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bio website math.stackexchange.com/users/…
location Vancouver, Canada
age 24
visits member for 2 years, 6 months
seen Jan 27 at 5:38

The riddle does not exist. If a question can be put at all, then it can also be answered.

Ludwig Wittgenstein


When you have eliminated the impossible, whatever remains, however improbable, must be the truth.

Sir Arthur Conan Doyle (Sherlock Holmes)


Jan
24
comment Question about Ellipse
You are given a point on the ellipse and the value of $a$. Deducing the value of $b$ should be very easy.
Jan
18
comment Question about Ellipse
Why would anyone downvote my answer? Please comment when you downvote.
Jan
18
answered Question about Ellipse
Jan
10
comment Regarding the derivative of the $j$-invariant
Thank you. I will have a look.
Jan
10
accepted Regarding the derivative of the $j$-invariant
Jan
7
comment Regarding the derivative of the $j$-invariant
Thanks. Do you have a reference for this formula?
Jan
6
asked Regarding the derivative of the $j$-invariant
Jan
1
answered Find all continuous functions $f:\mathbb R\to\mathbb R$ such that $f(f(x))=e^{x}$
Dec
16
awarded  Famous Question
Dec
4
revised The affine line with two points removed
deleted 44 characters in body; edited tags
Dec
4
revised A birational map from $\mathbb{P}^1$ to an irreducible plane projective curve
deleted 12 characters in body; edited tags
Dec
4
accepted A birational map from $\mathbb{P}^1$ to an irreducible plane projective curve
Dec
3
answered How does this derivative notation work?
Dec
3
comment A birational map from $\mathbb{P}^1$ to an irreducible plane projective curve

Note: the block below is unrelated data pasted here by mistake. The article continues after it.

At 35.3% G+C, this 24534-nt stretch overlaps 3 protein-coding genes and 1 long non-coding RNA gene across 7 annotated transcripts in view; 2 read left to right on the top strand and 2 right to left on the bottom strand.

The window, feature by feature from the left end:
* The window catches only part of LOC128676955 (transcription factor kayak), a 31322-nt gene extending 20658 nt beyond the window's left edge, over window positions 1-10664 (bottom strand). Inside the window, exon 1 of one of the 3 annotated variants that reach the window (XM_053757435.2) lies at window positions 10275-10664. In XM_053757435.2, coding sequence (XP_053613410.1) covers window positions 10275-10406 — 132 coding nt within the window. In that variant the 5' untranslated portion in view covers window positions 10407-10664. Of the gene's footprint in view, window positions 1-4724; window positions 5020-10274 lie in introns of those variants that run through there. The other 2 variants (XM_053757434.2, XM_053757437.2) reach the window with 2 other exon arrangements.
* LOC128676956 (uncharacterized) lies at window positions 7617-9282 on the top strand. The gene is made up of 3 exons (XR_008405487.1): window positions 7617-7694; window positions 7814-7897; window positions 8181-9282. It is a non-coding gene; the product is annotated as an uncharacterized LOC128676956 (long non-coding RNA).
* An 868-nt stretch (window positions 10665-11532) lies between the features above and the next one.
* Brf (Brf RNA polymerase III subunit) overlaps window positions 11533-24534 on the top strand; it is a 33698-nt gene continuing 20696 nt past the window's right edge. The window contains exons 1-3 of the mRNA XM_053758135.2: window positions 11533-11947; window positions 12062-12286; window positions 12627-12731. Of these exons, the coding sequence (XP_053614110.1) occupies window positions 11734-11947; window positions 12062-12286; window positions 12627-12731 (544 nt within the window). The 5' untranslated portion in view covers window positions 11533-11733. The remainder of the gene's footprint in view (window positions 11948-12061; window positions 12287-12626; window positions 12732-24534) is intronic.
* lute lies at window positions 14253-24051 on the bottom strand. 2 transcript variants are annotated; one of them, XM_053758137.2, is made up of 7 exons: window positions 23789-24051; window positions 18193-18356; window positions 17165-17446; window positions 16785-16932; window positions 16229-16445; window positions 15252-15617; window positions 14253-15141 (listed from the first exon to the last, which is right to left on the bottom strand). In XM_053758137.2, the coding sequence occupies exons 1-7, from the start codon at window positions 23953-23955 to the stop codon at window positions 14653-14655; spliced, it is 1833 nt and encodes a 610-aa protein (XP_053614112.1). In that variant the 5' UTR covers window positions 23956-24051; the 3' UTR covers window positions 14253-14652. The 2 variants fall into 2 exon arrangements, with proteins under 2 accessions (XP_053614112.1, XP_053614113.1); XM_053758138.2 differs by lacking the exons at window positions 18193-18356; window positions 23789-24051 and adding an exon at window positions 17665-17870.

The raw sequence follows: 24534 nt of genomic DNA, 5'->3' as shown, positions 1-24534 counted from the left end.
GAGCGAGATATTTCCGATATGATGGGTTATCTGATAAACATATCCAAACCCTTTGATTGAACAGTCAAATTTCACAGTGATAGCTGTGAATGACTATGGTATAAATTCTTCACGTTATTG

@MarianoSuárez-Alvarez Can we just define it by $F([x : y]) : [x : y] \mapsto [x : y : -g/f]$?
Dec
3
comment A birational map from $\mathbb{P}^1$ to an irreducible plane projective curve
@MarianoSuárez-Alvarez If $z = -g(x, y)/f(x, y)$, the point would be $[x : y : -g(x, y)/f(x, y)]$.
Dec
3
comment A birational map from $\mathbb{P}^1$ to an irreducible plane projective curve
@MarianoSuárez-Alvarez Well, $z = -g(x, y)/f(x, y)$.
Dec
3
comment A birational map from $\mathbb{P}^1$ to an irreducible plane projective curve
@MarianoSuárez-Alvarez Algebra is not my strong suit. I cannot tell whether the answer is trivial or not.
Dec
3
comment A birational map from $\mathbb{P}^1$ to an irreducible plane projective curve
@MarianoSuárez-Alvarez This is my question.
Dec
2
comment A birational map from $\mathbb{P}^1$ to an irreducible plane projective curve
@MarianoSuárez-Alvarez Yes, but how do I come up with an explicit example of a birational curve?
Dec
2
asked A birational map from $\mathbb{P}^1$ to an irreducible plane projective curve